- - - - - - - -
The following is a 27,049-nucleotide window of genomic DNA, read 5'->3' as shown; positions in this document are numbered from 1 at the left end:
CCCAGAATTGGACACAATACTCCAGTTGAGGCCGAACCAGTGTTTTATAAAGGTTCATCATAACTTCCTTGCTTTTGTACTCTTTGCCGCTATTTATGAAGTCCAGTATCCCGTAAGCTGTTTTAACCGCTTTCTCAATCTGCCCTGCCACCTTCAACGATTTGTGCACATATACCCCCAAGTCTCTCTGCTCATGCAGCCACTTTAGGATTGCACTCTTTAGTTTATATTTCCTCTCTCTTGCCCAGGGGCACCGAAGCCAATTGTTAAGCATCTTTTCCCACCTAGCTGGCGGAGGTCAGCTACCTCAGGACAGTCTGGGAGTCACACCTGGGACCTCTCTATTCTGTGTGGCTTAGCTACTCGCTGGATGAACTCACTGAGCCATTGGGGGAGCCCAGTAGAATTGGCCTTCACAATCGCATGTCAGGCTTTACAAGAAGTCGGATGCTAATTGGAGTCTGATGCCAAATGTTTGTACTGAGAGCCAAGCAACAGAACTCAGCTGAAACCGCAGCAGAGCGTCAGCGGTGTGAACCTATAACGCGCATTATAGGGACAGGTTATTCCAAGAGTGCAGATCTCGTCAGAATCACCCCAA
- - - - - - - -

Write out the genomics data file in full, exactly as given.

The following is a 27,049-nucleotide window of genomic DNA, read 5'->3' as shown; positions in this document are numbered from 1 at the left end:
CCCAGAATTGGACACAATACTCCAGTTGAGGCCGAACCAGTGTTTTATAAAGGTTCATCATAACTTCCTTGCTTTTGTACTCTTTGCCGCTATTTATGAAGTCCAGTATCCCGTAAGCTGTTTTAACCGCTTTCTCAATCTGCCCTGCCACCTTCAACGATTTGTGCACATATACCCCCAAGTCTCTCTGCTCATGCAGCCACTTTAGGATTGCACTCTTTAGTTTATATTTCCTCTCTCTTGCCCAGGGGCACCGAAGCCAATTGTTAAGCATCTTTTCCCACCTAGCTGGCGGAGGTCAGCTACCTCAGGACAGTCTGGGAGTCACACCTGGGACCTCTCTATTCTGTGTGGCTTAGCTACTCGCTGGATGAACTCACTGAGCCATTGGGGGAGCCCAGTAGAATTGGCCTTCACAATCGCATGTCAGGCTTTACAAGAAGTCGGATGCTAATTGGAGTCTGATGCCAAATGTTTGTACTGAGAGCCAAGCAACAGAACTCAGCTGAAACCGCAGCAGAGCGTCAGCGGTGTGAACCTATAACGCGCATTATAGGGACAGGTTATTCCAAGAGTGCAGATCTCGTCAGAATCACCCCAA